The Taking of Pelham 1 2 3 (R)
Carmike 10, Chapel Hills 15, Carmike 16, Hollywood Interquest, Tinseltown
Look, I'm not making any inappropriate allegations. All I'm saying is that if Tony Scott does have scandalous photos of Denzel Washington, that might explain a lot.
This is what I'm trying to understand: How does one of the most universally respected actors of this generation come to trust this particular director — and his obvious fascination with style over substance — so implicitly? Since their first collaboration on Crimson Tide in 1995, Washington and Tony Scott have teamed up for Man on Fire, Déjà Vu and now this remake of 1974's The Taking of Pelham 1 2 3, with another film together scheduled for 2011.
It's not that Washington suddenly turns into a hack-by-association in his Scott-directed films. Here he plays Walter Garber, a New York Transit Authority employee who has the bad luck to be on the other end of the radio dispatch when a subway train is hijacked.
A guy calling himself Ryder (John Travolta), leading a quartet of gunmen, has given the city one hour to deliver $10 million. While fears of a terrorist attack spread, Garber and Ryder play the kind of cat-and-mouse game that you expect in movies of this kind.
The original 1974 version of John Godey's novel was no masterpiece, but it was a fascinating time capsule of decaying mid-'70s New York City, as well as a straightforward, Law and Order-style procedural where character nuances were eliminated in favor of brute plot mechanics. In screenwriter Brian Helgeland's version, Garber gets a back-story involving allegations of accepting bribes; Ryder similarly switches from an analytical mercenary to a guy with an ax to grind. More complex characters, better story ... right?
Not necessarily. As gifted as Washington may be, he's almost too charismatic to play the beaten-down bureaucrat demanded here. Sporting a paunch and ugly clothes, he can't sell ordinariness, especially when he's later required to turn into an action hero. Ryder becomes an even bigger disaster, because making him high-strung means giving Travolta license to go into "hammy psycho" mode. Sometimes, as in the deliriously over-the-top Face/Off, that persona can work. Then there's the Travolta of Battlefield Earth, whose villainy involves as much shrieking as possible. Guess which one cavorts through Pelham 1 2 3?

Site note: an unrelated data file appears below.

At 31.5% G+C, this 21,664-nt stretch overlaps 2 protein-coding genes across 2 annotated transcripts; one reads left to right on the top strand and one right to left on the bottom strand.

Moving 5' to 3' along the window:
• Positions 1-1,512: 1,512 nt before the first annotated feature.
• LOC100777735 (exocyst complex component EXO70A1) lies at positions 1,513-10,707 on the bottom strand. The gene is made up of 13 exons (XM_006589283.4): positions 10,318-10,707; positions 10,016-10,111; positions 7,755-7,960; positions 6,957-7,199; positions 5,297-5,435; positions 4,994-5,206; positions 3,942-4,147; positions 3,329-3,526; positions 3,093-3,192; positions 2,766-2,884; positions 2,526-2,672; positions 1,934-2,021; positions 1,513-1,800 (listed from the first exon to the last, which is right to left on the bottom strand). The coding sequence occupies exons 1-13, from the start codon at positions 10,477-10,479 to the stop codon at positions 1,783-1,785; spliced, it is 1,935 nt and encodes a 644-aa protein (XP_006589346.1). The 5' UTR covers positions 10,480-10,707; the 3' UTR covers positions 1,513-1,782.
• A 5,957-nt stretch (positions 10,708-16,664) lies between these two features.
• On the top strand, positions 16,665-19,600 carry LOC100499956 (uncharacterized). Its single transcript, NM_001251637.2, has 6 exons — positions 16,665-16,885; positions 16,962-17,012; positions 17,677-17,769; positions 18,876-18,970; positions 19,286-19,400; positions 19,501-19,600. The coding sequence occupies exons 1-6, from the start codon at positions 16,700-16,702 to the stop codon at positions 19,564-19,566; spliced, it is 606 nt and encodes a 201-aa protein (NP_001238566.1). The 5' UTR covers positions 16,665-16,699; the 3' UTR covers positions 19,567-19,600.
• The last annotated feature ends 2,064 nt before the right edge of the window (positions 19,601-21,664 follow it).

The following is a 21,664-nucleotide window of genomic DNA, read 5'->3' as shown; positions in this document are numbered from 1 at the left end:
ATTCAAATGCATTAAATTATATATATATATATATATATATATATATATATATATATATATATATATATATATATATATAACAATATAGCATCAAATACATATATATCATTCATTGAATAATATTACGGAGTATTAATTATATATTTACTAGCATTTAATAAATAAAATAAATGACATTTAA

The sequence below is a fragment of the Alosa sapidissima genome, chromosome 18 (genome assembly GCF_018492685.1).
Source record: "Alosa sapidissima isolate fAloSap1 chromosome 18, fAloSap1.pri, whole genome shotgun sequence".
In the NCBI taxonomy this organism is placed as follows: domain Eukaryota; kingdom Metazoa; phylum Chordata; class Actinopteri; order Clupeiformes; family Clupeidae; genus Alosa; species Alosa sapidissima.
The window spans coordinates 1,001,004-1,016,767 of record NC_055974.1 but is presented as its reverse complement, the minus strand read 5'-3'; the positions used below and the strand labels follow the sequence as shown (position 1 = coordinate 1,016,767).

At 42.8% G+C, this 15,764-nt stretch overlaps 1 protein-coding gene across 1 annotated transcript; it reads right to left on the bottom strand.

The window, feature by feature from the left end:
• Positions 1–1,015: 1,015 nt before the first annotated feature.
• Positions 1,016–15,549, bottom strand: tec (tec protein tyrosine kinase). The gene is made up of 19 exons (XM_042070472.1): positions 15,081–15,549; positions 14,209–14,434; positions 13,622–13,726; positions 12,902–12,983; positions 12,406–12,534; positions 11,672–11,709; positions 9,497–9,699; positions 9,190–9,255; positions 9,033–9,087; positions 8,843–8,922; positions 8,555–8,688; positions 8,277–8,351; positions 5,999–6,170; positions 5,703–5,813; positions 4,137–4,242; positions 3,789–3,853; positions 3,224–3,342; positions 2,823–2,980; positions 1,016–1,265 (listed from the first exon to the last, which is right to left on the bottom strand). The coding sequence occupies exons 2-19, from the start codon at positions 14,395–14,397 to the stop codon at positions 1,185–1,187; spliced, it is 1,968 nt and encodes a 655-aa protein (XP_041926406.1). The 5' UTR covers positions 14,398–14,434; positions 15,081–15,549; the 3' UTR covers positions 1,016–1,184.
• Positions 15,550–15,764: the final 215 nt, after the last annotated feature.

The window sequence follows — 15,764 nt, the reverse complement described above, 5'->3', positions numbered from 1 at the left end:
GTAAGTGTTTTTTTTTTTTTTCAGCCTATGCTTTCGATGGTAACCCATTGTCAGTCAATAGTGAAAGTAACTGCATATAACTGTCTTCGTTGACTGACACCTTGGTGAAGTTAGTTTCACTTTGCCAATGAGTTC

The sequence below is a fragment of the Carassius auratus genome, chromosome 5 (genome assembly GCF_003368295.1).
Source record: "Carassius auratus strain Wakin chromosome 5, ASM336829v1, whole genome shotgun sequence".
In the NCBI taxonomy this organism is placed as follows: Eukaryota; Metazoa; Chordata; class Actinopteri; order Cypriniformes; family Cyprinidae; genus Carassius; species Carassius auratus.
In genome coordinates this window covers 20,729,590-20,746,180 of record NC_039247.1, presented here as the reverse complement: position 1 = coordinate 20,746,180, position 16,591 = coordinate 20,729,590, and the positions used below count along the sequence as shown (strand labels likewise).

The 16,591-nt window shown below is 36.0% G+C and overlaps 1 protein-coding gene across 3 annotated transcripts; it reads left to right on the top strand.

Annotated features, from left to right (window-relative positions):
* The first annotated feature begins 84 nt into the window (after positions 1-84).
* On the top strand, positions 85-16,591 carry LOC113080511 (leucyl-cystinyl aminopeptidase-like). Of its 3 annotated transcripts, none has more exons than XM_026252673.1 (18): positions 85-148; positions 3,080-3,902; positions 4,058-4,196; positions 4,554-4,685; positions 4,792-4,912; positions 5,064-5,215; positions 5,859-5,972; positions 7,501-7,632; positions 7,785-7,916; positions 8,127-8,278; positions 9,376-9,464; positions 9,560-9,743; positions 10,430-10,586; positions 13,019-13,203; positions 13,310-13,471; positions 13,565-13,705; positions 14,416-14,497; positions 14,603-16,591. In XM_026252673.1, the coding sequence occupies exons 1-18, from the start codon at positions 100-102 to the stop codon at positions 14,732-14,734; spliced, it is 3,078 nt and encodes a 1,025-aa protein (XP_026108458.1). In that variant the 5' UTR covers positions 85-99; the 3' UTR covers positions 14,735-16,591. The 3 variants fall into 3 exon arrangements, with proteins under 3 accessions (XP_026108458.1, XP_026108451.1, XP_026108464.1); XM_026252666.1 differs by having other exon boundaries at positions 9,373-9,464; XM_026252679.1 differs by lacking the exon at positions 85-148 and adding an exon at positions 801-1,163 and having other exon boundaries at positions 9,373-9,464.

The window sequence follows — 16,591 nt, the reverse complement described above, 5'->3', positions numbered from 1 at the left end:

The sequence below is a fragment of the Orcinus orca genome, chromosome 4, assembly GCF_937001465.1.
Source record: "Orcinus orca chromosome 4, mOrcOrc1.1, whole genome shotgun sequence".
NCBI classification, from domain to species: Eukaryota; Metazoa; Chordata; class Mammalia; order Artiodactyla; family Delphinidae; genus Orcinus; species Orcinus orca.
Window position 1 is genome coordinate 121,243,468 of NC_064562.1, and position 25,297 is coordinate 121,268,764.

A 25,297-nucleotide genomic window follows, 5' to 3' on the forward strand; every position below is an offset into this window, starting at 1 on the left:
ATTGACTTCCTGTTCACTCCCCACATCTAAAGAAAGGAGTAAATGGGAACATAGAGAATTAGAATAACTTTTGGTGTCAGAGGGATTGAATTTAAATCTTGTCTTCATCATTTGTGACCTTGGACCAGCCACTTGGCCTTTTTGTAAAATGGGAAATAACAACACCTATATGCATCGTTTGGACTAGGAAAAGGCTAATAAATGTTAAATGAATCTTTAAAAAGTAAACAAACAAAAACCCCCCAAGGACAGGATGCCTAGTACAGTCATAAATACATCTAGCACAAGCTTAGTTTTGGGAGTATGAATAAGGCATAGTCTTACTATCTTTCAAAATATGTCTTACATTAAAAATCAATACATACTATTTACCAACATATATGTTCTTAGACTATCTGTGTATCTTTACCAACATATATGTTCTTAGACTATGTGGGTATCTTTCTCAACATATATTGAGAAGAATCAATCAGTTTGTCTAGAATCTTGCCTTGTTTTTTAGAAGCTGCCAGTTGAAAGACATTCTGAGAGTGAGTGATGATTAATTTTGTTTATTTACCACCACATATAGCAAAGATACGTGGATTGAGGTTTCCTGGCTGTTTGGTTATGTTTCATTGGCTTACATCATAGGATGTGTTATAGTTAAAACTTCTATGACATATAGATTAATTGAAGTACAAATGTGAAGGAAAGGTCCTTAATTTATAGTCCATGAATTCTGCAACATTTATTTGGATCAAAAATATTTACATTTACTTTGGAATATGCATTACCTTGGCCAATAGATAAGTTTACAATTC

Then again, Travolta could just be taking his Lack of Subtlety 101 cues from his director. Scott has certainly made a successful career for himself over the past 25 years, but his trademark visual shenanigans have grown increasingly tiresome. Scott jerks us through the air with panoramic shots, does slow-motion whip pans through Manhattan streets, offers up blurry and oversaturated interstitial snippets and generally acts like a 3-year-old who doesn't think his picture is finished until he's used every crayon in the box. It's a style that's supposed to generate a sense of kinetic excitement; instead, it generates a desire to check the director's meds.
It's easy to understand the lure of remaking this thriller for the post-9/11 era, where it feels like we're all one incident away from running screaming into the streets. But Scott hasn't made a film about hysteria. He has simply made a hysterical film; you want to shake it by the shoulders and tell it to settle down. Whatever gifts Denzel Washington appears to see in Tony Scott over and over again, he needs to convey to the rest of us, before it's his career that winds up hijacked.